The Last Viceroy

A quarter of a century after the murder of Louis Mountbatten by the IRA, Professor David Cannadine reassesses his career and legacy and the part he played in British life and history.

Cannadine's interpretation of the most honoured Englishman of his generation is based on the idea that Mountbatten ironically presided over British decline.

While he looked like he was deeply rooted in imperial tradition, he in fact spent his long public life playing the losing hand of national retreat from power.

He did this with great finesse and was personally rewarded for it.

In his relationship with the monarchy he was a close confidante and witness to the abdication of one sovereign and the decline of those that followed.

He was a playboy who was reconciled to the disappearance of the international society of jet-setting minor royals.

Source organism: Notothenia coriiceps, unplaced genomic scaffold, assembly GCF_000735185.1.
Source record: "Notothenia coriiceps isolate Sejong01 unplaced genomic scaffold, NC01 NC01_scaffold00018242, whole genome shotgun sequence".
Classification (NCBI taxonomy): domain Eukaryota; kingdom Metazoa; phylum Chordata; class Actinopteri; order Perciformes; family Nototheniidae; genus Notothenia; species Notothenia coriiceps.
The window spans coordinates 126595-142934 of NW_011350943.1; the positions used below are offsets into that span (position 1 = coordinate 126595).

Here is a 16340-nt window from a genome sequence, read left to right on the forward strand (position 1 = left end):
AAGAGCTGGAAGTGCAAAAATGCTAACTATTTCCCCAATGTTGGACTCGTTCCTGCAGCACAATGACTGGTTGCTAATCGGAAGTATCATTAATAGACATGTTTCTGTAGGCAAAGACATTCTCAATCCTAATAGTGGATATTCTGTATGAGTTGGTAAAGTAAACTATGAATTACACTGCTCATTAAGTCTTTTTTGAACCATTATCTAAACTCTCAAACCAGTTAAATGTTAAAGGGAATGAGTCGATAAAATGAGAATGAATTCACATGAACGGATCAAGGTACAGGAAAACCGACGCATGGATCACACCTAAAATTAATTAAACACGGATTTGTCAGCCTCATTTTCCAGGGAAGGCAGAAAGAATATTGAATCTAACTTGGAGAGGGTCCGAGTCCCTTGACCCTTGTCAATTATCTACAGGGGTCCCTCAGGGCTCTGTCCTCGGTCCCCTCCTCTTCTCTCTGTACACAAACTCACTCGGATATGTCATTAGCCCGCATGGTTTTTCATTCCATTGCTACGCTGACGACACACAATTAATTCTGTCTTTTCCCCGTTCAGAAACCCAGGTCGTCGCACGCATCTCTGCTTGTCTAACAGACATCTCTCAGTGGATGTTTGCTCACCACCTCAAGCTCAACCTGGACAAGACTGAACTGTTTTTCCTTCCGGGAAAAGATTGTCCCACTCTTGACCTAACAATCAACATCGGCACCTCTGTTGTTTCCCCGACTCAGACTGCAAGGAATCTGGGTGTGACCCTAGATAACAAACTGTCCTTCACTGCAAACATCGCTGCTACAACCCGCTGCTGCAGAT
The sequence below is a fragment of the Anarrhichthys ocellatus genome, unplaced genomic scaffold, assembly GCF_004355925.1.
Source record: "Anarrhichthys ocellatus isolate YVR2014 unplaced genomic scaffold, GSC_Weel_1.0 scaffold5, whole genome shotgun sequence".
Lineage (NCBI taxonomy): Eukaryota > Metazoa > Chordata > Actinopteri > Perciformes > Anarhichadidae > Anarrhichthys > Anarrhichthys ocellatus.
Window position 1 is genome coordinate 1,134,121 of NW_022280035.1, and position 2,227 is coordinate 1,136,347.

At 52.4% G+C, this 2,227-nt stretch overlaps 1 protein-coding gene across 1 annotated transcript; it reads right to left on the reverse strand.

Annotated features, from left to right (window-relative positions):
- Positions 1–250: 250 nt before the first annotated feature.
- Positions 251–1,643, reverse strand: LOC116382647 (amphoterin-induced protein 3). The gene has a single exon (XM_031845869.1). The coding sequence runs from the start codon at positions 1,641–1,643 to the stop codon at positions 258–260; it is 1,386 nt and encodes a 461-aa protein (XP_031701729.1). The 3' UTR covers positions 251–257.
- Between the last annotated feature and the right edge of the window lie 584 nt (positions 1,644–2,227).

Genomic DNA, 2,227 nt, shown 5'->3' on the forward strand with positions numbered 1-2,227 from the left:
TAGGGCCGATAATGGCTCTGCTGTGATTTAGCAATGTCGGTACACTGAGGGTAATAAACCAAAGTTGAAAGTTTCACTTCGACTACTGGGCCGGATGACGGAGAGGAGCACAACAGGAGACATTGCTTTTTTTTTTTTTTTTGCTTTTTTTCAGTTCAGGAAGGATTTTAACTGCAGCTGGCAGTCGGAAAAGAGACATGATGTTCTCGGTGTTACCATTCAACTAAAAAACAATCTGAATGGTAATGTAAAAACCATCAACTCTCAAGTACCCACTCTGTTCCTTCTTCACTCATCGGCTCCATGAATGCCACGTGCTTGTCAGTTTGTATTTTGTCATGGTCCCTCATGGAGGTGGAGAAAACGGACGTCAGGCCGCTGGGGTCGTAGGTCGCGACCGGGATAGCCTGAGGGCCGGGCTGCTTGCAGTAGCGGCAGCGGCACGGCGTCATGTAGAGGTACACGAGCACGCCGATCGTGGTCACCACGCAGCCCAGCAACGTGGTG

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A quarter of a century after the murder of Louis Mountbatten by the IRA, Professor David Cannadine reassesses his career and legacy and the part he played in British life and history.

Cannadine's interpretation of the most honoured Englishman of his generation is based on the idea that Mountbatten ironically presided over British decline.

While he looked like he was deeply rooted in imperial tradition, he in fact spent his long public life playing the losing hand of national retreat from power.

He did this with great finesse and was personally rewarded for it.

In his relationship with the monarchy he was a close confidante and witness to the abdication of one sovereign and the decline of those that followed.

He was a playboy who was reconciled to the disappearance of the international society of jet-setting minor royals.Part one deals with Mountbatten's life and career up to his appointment as Viceroy of India, and is richly illustrated with archive including some material never before broadcast.

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